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Choose Your Own Adventure's Owners Are Going After Some Indie Games

Illustration for article titled iChoose Your Own Adventures/i Owners Are Going After Some Indie Games

Chooseco, the company that owns the rights to the trademarked title Choose Your Own Adventure, has begun issuing takedown notices to indie games hosted on itch.io that have been using the term.

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While it’s understandable that folks could be thinking that Choose Your Own Adventure is more of a genre than a title, and/or that it’s a brand that has become synonymous with what it is (like Kleenex, or Band-Aid), Chooseco both owns the name and is still publishing books in the series that was probably at its peak in the ’80s and ’90s.

Because of that, the company has started issuing takedown notices to several itch.io games, some of which simply use “Choose your own adventure” in their description. Chooseco’s explanation, as provided to Gamasutra, is at least up-front about it:

We well know that lots of developers are inspired by the book series we publish, Choose Your Own Adventure. A quick web search for ‘Choose Your Own Adventure Atari’ will show you just how old our love of video games is! But we manage a trademark, and all the legal obligation that comes with that, even if a use is innocent.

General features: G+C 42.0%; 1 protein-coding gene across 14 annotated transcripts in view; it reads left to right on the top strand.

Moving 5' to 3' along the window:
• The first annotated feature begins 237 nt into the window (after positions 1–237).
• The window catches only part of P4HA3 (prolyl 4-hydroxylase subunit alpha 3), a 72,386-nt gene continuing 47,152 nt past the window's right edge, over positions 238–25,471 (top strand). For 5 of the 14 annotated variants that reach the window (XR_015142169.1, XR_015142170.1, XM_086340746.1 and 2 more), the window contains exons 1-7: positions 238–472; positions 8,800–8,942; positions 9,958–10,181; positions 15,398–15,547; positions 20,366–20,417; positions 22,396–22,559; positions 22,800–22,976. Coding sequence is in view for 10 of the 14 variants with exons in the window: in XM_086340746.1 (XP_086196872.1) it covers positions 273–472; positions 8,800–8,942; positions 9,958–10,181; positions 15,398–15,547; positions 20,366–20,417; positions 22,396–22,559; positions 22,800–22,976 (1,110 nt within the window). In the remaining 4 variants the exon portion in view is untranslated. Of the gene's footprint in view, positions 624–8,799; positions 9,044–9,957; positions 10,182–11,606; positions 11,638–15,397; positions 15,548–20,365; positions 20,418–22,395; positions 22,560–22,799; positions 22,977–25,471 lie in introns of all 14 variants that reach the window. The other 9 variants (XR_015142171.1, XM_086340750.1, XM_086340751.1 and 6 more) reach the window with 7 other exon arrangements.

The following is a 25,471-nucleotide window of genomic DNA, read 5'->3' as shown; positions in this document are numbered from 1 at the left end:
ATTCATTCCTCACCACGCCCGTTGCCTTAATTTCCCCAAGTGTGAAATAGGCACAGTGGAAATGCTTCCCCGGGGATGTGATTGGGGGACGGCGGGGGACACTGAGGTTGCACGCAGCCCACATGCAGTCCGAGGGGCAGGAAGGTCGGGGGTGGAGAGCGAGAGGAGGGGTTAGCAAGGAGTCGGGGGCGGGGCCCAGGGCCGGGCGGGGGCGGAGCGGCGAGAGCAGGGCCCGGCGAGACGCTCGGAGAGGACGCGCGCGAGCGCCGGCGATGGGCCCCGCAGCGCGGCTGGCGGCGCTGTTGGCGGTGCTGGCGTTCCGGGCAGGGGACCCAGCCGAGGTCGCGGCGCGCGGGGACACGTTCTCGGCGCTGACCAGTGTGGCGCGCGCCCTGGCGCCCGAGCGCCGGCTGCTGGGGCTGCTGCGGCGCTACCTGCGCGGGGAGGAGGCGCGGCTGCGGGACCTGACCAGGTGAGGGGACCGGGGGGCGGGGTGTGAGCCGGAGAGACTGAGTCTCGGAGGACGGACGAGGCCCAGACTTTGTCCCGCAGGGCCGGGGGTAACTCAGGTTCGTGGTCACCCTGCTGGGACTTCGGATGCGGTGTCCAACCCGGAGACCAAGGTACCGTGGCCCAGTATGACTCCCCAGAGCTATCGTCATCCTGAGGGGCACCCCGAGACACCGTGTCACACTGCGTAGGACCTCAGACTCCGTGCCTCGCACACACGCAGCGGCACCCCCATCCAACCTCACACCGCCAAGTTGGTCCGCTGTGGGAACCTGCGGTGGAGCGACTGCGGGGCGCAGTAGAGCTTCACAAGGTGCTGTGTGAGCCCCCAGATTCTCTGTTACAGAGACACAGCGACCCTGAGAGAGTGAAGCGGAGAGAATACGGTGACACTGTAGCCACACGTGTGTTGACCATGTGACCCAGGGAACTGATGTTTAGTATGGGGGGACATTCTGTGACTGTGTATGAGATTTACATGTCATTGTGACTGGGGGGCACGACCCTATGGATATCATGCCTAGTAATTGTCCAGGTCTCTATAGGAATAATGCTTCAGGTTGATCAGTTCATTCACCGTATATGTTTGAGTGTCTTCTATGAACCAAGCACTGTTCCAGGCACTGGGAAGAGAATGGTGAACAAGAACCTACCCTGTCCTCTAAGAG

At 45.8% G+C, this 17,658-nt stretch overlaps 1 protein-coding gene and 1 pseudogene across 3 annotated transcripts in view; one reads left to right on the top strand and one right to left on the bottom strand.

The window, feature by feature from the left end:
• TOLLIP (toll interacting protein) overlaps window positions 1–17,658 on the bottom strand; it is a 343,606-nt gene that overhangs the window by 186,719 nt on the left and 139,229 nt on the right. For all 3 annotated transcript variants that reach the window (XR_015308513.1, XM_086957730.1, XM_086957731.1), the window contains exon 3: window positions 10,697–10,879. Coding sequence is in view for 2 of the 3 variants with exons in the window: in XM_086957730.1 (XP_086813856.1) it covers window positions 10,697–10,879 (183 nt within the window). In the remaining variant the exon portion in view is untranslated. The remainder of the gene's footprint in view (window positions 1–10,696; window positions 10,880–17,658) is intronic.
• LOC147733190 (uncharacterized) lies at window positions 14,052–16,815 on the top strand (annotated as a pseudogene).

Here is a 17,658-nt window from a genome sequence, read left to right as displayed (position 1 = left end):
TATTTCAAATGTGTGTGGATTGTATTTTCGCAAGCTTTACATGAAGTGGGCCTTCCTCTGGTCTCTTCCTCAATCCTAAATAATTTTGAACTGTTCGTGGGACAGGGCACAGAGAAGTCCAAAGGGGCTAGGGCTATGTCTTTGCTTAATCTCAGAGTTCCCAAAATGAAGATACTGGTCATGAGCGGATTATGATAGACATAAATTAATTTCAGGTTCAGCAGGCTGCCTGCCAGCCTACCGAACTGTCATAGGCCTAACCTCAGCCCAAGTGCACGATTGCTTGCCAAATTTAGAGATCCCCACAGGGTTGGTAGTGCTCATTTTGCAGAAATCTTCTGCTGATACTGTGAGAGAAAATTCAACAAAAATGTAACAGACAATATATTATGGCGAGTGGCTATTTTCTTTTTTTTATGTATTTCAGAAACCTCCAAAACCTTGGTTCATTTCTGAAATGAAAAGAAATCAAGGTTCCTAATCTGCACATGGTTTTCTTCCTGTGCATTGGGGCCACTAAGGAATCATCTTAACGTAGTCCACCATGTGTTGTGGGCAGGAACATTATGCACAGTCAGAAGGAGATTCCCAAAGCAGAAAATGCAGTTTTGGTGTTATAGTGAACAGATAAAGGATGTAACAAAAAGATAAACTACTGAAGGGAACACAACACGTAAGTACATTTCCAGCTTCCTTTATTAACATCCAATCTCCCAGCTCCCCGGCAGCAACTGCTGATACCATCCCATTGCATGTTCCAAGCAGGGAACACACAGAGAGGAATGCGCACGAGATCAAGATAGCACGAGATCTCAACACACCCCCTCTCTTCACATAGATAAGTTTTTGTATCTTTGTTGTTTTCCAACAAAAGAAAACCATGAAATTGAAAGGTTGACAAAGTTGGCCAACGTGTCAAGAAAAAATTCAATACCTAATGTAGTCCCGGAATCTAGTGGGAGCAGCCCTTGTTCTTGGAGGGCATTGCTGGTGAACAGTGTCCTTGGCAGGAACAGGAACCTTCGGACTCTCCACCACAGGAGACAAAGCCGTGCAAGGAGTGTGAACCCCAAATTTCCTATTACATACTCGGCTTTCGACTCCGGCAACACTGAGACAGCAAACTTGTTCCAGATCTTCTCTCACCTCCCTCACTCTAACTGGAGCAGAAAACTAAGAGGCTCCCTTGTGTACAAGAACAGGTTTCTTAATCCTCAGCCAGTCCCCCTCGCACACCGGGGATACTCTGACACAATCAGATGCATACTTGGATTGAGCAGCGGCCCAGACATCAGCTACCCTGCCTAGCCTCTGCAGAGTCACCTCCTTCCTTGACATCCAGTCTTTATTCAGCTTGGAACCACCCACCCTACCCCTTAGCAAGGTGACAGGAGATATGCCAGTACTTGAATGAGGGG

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That obligation, as is the case with so many fan projects and tributes on the internet, is that a trademark needs to be actively protected. Which is why Chooseco isn’t just going after indie games, but Netflix’s Black Mirror as well.

Luke Plunkett is a Senior Editor based in Canberra, Australia. He has written a book on cosplay, designed a game about airplanes, and also runs cosplay.kotaku.com.

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DISCUSSION

jonathanponikvar
Jonathan Ponikvar

I would question whether context and intent come into play with this suit. If they’re not using “Choose Your Own Adventure” explicitly in the title of the game, but rather simply using it in an explanation of a game mechanic — i.e. “as the player, you have the capability to choose your own adventure within the game world” or similar language — I wouldn’t think they would have much of a case. A trademark filing shouldn’t grant ownership of all instances of that phrase in all contexts within the English language. The whole “Edge” debacle years ago established that pretty well.